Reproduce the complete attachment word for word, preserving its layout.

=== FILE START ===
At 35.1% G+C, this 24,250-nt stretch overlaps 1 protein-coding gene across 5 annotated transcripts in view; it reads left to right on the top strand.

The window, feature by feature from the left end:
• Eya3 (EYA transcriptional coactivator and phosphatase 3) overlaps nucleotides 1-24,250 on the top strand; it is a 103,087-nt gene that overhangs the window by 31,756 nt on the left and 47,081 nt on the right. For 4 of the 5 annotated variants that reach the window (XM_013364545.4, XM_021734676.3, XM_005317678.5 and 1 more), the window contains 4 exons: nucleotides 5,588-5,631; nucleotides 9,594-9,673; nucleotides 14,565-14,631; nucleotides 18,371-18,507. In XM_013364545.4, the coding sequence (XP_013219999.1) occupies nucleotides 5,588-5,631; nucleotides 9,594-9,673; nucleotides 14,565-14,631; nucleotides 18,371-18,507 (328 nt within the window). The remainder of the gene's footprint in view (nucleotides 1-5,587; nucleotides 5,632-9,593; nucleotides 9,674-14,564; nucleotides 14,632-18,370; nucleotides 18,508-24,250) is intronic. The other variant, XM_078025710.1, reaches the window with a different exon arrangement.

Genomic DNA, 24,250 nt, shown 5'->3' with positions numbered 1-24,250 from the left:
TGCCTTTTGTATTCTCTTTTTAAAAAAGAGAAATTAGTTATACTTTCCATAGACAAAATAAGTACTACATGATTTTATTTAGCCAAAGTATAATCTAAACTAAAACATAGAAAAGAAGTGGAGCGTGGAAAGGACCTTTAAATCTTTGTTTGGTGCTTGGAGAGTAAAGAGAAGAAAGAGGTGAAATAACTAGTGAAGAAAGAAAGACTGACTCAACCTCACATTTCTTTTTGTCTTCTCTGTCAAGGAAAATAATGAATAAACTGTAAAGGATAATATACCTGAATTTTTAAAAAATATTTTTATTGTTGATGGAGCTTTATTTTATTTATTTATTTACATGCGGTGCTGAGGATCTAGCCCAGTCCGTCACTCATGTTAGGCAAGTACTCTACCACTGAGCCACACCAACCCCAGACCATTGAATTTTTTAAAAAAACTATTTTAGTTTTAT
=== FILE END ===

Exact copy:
At 35.1% G+C, this 24,250-nt stretch overlaps 1 protein-coding gene across 5 annotated transcripts in view; it reads left to right on the top strand.

The window, feature by feature from the left end:
• Eya3 (EYA transcriptional coactivator and phosphatase 3) overlaps nucleotides 1-24,250 on the top strand; it is a 103,087-nt gene that overhangs the window by 31,756 nt on the left and 47,081 nt on the right. For 4 of the 5 annotated variants that reach the window (XM_013364545.4, XM_021734676.3, XM_005317678.5 and 1 more), the window contains 4 exons: nucleotides 5,588-5,631; nucleotides 9,594-9,673; nucleotides 14,565-14,631; nucleotides 18,371-18,507. In XM_013364545.4, the coding sequence (XP_013219999.1) occupies nucleotides 5,588-5,631; nucleotides 9,594-9,673; nucleotides 14,565-14,631; nucleotides 18,371-18,507 (328 nt within the window). The remainder of the gene's footprint in view (nucleotides 1-5,587; nucleotides 5,632-9,593; nucleotides 9,674-14,564; nucleotides 14,632-18,370; nucleotides 18,508-24,250) is intronic. The other variant, XM_078025710.1, reaches the window with a different exon arrangement.

Genomic DNA, 24,250 nt, shown 5'->3' with positions numbered 1-24,250 from the left:
TGCCTTTTGTATTCTCTTTTTAAAAAAGAGAAATTAGTTATACTTTCCATAGACAAAATAAGTACTACATGATTTTATTTAGCCAAAGTATAATCTAAACTAAAACATAGAAAAGAAGTGGAGCGTGGAAAGGACCTTTAAATCTTTGTTTGGTGCTTGGAGAGTAAAGAGAAGAAAGAGGTGAAATAACTAGTGAAGAAAGAAAGACTGACTCAACCTCACATTTCTTTTTGTCTTCTCTGTCAAGGAAAATAATGAATAAACTGTAAAGGATAATATACCTGAATTTTTAAAAAATATTTTTATTGTTGATGGAGCTTTATTTTATTTATTTATTTACATGCGGTGCTGAGGATCTAGCCCAGTCCGTCACTCATGTTAGGCAAGTACTCTACCACTGAGCCACACCAACCCCAGACCATTGAATTTTTTAAAAAAACTATTTTAGTTTTAT